LOW BACK PAIN IN GOLF: DOES THE CRUNCH FACTOR CONTRIBUTE TO LOW BACK INJURIES IN GOLFERS?
Keywords: golf injuries, lumbar lateral flexion, rotational velocity, trunk kinematics
AbstractINTRODUCTION: Nearly 41% of low back injuries in golf occur around impact or during early follow-through (McHardy et al., 2007). In view of these recent statistics, it is important consider the significance of the crunch factor as a possible contributor to golf-related back injuries. The crunch factor was described by Sugaya et al. (1997) as the instantaneous product of lateral trunk flexion (LFA) and axial trunk rotational velocity (ARV) and was based on the knowledge that both of these measures reach their peak close to impact. The authors reported that these factors would contribute to spinal degeneration and stated that the crunch factor could be useful to compare trunk mechanics in injured and healthy golfers. However, as only one earlier study (Lindsay & Horton, 2002) has examined the crunch factor in injured golfers, this work further considered the importance of this measure in low back pain golfers. METHODS: Fifteen healthy golfers (NLBP) and twelve golfers with a mild or greater level low back pain (LBP) were recruited. Each golfer performed 20 drives, whilst being filmed three genlocked video cameras (50 Hz). Three-dimensional kinematics were derived for best three swings using Peak Motus. The crunch factor was calculated as the instantaneous product of LFA and ARV, where LFA was the angle between the segments joining the mid-hip and mid-shoulder markers and the right and left hip markers minus ninety degrees ARV was the first derivative of the hip to mid-trunk differential angle with respect to time. ANCOVA controlling for age was used to assess for inter-group differences. RESULTS: The crunch factor for both groups increased rapidly from the mid-point of downswing through impact and into the follow-through, but the statistical results showed significant difference between the groups with respect to the peak value. Similarly, peak lateral flexion and axial trunk rotational velocity did not differ between the golfers (Table 1). Table 1: Peak crunch factor, lateral flexion and axial trunk rotational velocities. LBP NLBP Mean SD Mean SD p Cohen’s Peak Crunch (deg2/s) 4879.7 2194.9 4920.2 2273.4 0.44 0.24 Peak Lateral Flexion (deg) -19.1 5.6 -19.1 5.7 0.36 0.28 Peak Axial Trunk Rotational Velocity (deg/s) -271.0 76.8 -260.4 50.3 0.36 0.33 DISCUSSION: This research showed no significant difference between the LBP and NLBP groups for peak LFA, ARV or the resulting crunch factor. These data were comparable to peak crunch factors reported previously for six injured and uninjured golfers (Lindsay Horton, 2002), but were greater than those presented for healthy golfers (Morgan al.,1999). The non-significant findings together with small effect sizes suggest that the crunch factor is not a contributory factor in the development of low back pain in golfers. REFERENCES: Lindsay, D. M., & Horton, J. F. (2002). Journal of Sports Sciences, 20(8), 599-605. McHardy, A., et al. (2007). Journal of Chiropractic Medicine, 6(1), 20-26. Morgan, D. et al. (1999). Science and Golf III, pp.120-126. Champaign, IL: Human Kinetics. Sugaya, H., et al. (1997). 22nd Annual Meeting of the AOSSM, Sun Valley, ID.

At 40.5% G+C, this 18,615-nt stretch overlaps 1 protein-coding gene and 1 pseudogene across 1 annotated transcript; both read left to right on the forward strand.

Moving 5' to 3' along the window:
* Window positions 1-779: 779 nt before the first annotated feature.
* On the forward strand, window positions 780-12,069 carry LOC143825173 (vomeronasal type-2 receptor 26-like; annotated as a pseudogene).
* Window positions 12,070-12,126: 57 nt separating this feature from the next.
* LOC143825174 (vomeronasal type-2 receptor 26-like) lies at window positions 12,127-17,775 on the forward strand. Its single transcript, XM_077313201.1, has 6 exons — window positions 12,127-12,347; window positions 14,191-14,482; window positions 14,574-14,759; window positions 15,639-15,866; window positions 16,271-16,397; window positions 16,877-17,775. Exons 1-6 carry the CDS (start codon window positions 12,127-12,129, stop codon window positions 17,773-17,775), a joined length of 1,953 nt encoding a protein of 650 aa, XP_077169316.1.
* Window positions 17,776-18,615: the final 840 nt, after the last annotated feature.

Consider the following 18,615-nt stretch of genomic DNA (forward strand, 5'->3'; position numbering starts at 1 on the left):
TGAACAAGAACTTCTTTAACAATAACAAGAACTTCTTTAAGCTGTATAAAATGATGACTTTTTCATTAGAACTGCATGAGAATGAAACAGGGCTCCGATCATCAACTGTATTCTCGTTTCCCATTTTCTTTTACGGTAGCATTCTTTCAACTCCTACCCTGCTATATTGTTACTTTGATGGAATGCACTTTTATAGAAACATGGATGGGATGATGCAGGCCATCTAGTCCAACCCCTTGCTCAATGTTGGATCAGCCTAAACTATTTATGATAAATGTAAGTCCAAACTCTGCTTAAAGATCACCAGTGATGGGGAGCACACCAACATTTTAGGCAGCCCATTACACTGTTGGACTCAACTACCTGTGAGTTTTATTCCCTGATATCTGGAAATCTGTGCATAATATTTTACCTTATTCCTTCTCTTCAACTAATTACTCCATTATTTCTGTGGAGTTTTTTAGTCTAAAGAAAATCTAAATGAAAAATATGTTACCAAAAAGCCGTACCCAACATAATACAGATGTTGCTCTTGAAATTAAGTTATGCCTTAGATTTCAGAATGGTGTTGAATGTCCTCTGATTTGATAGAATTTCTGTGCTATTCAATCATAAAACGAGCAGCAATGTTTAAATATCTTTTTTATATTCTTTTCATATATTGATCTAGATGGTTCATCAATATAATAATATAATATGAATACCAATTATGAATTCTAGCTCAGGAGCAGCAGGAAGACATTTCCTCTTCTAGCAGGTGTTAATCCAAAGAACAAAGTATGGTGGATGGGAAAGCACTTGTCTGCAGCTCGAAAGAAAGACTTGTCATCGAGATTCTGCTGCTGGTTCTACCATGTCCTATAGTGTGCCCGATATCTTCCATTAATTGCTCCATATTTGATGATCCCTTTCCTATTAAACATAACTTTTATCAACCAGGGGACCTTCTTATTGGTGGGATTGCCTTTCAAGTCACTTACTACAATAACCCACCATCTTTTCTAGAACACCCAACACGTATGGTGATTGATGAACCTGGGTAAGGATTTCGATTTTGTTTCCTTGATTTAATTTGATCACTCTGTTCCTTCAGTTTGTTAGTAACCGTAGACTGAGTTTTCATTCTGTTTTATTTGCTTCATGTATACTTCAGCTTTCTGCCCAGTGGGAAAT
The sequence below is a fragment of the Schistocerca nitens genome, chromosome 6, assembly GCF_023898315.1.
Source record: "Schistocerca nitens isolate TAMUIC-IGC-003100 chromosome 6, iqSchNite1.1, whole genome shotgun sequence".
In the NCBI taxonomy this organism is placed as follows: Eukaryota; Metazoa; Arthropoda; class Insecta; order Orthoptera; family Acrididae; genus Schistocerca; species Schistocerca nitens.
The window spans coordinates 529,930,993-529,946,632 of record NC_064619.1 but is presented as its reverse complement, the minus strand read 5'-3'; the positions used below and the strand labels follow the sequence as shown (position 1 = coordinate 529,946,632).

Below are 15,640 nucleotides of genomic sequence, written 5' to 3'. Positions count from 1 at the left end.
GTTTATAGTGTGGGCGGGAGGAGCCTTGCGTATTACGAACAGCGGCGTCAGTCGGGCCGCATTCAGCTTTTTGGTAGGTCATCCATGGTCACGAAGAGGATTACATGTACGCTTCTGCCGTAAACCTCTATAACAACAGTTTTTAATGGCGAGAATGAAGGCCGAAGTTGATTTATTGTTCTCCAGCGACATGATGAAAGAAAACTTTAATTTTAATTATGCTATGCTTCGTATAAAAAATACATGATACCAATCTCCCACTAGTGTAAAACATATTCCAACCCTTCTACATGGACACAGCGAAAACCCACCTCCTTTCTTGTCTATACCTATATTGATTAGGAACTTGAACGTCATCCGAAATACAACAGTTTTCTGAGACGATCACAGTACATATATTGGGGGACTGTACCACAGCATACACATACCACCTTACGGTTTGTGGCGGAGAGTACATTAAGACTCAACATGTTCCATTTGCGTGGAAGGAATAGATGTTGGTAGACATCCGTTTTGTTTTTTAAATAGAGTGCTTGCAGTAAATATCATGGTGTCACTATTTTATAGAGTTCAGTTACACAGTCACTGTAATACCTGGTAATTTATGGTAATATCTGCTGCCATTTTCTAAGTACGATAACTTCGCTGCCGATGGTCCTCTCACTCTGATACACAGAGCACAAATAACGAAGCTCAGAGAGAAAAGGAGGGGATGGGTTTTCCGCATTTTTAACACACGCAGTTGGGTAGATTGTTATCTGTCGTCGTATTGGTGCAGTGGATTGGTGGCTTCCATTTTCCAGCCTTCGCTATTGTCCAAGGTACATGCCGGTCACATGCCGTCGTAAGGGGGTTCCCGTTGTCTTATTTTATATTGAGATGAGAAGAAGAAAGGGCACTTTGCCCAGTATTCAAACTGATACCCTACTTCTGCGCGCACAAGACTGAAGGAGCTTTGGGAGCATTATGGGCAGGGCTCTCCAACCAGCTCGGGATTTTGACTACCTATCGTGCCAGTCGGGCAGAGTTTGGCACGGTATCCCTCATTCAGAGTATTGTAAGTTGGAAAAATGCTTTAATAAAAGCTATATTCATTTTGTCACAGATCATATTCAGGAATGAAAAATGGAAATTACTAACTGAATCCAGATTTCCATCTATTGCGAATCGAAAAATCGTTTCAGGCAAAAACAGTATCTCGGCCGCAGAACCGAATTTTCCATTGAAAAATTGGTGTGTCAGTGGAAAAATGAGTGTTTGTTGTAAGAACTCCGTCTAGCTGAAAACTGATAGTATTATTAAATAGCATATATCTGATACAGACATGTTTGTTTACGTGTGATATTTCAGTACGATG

Injuries / Rehabilitation
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